People ask themselves, “Should I adopt one or two kittens when I go to the cat shelter?”. Personally, I’ve always felt that it’s best to adopt two kittens. I am pleased to say that the famous and respected Jackson Galaxy agrees with me. In his book Total Cat Mojo he has a little rant as he calls it. It’s on page 163.
Galaxy writes that:
‘If you have a choice of bringing home two kittens or one, for the sake of the kittens, bring home two.’
Less work for owner
He says that when a cat has a feline friend it’s better for the cats and it’s better for the cat owner because there is less work to do. By that, I presume he means that the cats can entertain themselves which takes some of the burden off the owner. Of course they have got to get along which for me is the biggest worry.
Siblings can fight?
I can remember talking to an organizer at the cat rescue charity (ARC) from which I adopted my cat. She said that siblings don’t get on. She was relying on personal experience. I understand that siblings can end up fighting but I don’t think you can say that in general you shouldn’t adopt two siblings.
Jackson Galaxy says that cats have a social world based on family. In feral cat colonies cats’ lives are more complex from a social standpoint than people once believed. For a long time people thought that cats were entirely solitary and asocial because of the solitary nature of their wild cat ancestor. It’s not true. They have become quite sociable creatures over 10k years of domestication.
Shelters should insist on two kitten adoptions
Galaxy says that if he ran his own animal shelter he wouldn’t be asking customers whether they wanted to adopt a second kitten; he’d insist upon it. He says that if you are in a position to pick kittens from a litter, you should pick at least two.
Learning from each other
He also refers to an expert whose name is Dr Crowell-Davies. The doctor suggests that when kittens are removed from their litter it deprives them of the opportunity to learn from their siblings to be socially competent adult cats. Indeed, domestic cats are social learners and they learn by observation. Kittens learn from their peers how to hunt and play and interact with other cats.
I think the difficulty, though, arises when you have an existing, resident cat who is adult and you wish to introduce a new cat. Quite often cat owners, regrettably, do this quite carelessly and choose a new cat based upon their own preferences. I believe it’s quite a technical task to successfully introduce a new cat unless you are lucky and it just clicks.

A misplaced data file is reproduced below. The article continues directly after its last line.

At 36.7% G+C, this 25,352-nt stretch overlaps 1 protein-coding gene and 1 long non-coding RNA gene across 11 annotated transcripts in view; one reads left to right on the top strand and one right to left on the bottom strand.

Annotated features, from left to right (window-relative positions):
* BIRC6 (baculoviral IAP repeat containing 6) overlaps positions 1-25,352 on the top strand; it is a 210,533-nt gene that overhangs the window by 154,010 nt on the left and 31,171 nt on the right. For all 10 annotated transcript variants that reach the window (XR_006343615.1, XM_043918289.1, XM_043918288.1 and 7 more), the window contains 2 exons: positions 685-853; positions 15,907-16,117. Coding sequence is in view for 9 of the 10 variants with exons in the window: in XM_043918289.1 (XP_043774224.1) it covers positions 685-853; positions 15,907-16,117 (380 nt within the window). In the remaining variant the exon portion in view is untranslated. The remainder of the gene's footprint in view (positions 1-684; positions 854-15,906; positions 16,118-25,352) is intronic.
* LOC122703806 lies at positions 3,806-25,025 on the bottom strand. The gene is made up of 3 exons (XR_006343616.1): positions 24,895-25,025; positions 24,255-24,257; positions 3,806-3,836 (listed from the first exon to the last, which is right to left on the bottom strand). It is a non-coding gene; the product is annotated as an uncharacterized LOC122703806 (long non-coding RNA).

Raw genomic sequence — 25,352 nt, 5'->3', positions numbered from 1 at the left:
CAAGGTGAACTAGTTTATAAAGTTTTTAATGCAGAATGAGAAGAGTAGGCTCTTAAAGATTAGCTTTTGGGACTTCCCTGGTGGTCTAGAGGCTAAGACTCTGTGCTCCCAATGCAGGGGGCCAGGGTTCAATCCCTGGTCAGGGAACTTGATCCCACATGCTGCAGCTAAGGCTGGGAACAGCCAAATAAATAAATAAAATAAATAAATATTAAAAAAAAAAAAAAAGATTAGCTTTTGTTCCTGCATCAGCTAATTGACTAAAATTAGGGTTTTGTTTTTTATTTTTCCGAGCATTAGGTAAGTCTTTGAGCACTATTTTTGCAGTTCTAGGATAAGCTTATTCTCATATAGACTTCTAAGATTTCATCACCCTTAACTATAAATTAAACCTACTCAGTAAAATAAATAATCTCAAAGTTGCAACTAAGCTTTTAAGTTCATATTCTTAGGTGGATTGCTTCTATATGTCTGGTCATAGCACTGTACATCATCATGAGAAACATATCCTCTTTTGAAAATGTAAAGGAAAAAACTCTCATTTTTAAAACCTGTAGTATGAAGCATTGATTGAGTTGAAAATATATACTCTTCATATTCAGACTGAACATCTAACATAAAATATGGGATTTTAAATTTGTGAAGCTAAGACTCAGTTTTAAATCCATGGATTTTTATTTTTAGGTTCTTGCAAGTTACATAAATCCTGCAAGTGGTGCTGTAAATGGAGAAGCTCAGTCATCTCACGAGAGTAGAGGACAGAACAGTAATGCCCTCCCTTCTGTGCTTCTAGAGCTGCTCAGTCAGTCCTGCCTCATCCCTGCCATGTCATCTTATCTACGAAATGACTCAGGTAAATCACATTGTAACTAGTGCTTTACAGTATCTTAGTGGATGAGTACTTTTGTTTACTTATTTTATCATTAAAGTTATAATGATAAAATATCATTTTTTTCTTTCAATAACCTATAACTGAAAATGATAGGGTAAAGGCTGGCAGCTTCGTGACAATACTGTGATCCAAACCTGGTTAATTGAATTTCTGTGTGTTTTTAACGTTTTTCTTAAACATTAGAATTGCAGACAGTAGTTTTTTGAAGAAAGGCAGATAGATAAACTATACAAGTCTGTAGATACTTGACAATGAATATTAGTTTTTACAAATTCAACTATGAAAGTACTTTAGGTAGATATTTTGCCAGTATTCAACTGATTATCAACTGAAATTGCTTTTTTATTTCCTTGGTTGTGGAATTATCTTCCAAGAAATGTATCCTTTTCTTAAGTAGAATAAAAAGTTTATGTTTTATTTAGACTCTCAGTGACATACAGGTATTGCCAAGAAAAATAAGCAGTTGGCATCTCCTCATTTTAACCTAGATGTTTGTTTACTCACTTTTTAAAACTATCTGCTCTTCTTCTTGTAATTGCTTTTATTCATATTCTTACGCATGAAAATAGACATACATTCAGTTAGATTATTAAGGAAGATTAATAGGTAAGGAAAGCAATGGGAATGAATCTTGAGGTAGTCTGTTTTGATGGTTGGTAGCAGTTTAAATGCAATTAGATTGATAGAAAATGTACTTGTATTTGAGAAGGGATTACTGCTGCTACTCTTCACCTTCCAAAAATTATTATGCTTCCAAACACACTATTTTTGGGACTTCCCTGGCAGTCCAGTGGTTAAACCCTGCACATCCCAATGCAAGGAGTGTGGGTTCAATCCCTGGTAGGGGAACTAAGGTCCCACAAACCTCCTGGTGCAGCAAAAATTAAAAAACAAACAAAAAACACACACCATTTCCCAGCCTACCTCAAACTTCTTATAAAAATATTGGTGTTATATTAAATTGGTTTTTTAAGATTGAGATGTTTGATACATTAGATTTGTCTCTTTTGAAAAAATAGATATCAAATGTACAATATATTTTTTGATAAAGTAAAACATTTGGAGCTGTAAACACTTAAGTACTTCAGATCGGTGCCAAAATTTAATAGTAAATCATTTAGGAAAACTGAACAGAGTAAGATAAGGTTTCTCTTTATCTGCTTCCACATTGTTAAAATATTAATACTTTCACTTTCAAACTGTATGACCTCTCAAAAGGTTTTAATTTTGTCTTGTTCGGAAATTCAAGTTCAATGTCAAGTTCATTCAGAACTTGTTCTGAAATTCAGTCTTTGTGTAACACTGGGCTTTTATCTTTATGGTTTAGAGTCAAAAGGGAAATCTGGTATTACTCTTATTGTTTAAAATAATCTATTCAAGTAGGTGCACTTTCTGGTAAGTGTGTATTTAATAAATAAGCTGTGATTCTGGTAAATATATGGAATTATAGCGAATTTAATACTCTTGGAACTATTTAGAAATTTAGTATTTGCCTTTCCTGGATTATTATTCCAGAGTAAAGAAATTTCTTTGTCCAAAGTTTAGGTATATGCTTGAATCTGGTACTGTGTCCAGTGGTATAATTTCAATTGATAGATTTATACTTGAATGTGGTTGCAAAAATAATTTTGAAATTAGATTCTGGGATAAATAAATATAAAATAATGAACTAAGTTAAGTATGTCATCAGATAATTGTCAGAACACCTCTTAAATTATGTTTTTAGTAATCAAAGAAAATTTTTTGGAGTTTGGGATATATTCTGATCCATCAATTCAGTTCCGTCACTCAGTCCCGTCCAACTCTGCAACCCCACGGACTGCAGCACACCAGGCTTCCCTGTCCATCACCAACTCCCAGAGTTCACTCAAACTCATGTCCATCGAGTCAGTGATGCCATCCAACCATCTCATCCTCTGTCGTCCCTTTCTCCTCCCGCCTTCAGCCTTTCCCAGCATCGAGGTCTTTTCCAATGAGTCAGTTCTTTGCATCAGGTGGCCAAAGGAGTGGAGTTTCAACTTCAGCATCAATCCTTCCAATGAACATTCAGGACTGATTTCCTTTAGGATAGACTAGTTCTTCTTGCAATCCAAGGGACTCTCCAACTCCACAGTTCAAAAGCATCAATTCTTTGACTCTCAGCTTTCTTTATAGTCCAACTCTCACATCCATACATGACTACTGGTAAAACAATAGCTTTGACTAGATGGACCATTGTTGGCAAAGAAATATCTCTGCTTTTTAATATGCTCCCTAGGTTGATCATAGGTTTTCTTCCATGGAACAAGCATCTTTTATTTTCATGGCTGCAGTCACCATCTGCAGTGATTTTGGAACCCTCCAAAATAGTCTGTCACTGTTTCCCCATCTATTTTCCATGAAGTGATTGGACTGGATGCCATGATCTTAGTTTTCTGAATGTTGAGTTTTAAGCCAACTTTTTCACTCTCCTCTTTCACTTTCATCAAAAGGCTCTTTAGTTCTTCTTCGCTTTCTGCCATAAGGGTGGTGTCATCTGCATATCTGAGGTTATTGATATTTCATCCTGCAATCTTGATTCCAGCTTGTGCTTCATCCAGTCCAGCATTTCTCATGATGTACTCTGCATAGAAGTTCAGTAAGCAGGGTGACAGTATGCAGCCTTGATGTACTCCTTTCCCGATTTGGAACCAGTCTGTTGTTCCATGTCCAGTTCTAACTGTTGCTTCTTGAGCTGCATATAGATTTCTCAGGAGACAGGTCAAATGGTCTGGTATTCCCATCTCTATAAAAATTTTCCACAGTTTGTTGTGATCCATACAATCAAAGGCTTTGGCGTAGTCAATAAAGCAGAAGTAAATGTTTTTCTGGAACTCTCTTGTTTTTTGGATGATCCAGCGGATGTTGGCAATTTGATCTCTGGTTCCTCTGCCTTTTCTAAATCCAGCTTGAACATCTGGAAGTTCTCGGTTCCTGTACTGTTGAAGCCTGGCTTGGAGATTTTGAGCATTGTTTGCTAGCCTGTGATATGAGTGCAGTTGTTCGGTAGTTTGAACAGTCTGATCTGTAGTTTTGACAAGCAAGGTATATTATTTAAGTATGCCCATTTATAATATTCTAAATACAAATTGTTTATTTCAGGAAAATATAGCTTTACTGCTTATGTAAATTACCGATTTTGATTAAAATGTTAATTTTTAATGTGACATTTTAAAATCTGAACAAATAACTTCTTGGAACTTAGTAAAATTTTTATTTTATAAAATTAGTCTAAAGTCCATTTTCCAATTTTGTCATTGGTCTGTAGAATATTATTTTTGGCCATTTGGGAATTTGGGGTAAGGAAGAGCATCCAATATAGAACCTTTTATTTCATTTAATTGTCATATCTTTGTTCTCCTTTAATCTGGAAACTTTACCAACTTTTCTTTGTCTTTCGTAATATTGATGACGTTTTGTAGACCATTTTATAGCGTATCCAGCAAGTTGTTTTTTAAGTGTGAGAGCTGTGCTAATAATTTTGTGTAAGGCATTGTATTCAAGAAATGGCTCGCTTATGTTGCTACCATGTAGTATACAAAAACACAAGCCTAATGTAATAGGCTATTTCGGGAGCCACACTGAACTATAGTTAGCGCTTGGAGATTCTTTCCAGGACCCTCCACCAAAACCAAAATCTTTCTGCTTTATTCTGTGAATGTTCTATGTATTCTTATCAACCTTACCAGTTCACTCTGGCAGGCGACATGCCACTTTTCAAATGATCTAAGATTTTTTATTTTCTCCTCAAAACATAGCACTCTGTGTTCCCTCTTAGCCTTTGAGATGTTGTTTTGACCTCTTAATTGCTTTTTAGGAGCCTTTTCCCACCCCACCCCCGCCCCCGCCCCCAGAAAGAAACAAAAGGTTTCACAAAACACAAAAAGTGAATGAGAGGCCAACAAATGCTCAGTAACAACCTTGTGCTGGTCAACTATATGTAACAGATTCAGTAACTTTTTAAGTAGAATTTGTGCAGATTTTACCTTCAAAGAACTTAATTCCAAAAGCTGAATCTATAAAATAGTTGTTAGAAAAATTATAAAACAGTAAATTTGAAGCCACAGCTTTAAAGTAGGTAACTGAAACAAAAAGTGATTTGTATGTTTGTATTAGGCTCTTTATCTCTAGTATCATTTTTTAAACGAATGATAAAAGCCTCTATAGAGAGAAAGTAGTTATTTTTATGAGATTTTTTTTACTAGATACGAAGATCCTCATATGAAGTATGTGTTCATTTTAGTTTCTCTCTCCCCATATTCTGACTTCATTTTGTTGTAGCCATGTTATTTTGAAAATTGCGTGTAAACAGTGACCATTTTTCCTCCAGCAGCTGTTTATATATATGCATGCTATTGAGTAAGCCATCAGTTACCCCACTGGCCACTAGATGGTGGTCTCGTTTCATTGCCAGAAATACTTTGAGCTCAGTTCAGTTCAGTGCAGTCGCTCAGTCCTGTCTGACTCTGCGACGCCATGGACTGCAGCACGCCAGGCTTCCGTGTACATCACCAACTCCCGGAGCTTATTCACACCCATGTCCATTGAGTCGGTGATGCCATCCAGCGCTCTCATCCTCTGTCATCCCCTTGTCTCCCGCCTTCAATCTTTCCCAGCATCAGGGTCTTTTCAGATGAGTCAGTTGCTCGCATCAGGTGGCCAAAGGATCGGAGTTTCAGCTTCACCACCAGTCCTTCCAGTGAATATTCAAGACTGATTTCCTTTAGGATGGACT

Cat Russian Roulette
Jackson Galaxy agrees. He thinks that letting cats work things out on their own is a recipe for disaster. It can work but it’s a case of Cat Russian Roulette. When it doesn’t work the Raw Cat (the wild cat traits of the domestic cat) comes through which means war in the household.
I won’t go over in full how Jackson Galaxy proposes cat owners ensure success when introducing new cats to a resident cat household because it’s beyond the scope of this article. However, he does state that the main criteria in matchmaking a new cat to a resident cat is to match them by energy level.
He states that the cat’s history is less important than her energy level. Think about how personality types best complement each other.
As an example, he says that if your existing cat is a bit wild and could be described as a Dennis The Menace, you don’t want to bring home a quiet, sedentary wallflower-type cat. The better cat to match up to an energetic resident cat is to observe who the first cat it is who comes to the door in a colony-type room at the shelter. The first cat will be the most confident and energetic.
And by complimentary cats he does not mean a carbon copy. He argues that one needs to be very refined in your approach and try and match personalities; complimentary personalities is the goal. Comment: I am not convinced that this is correct. It’s using human concepts regarding personality too decide the personality of domestic cats. It also presupposes that cats choose friends on personality as humans do. They might not.
The bottom line is that you should keep your personal preferences in check and make your selection in a more objective, scientific way.
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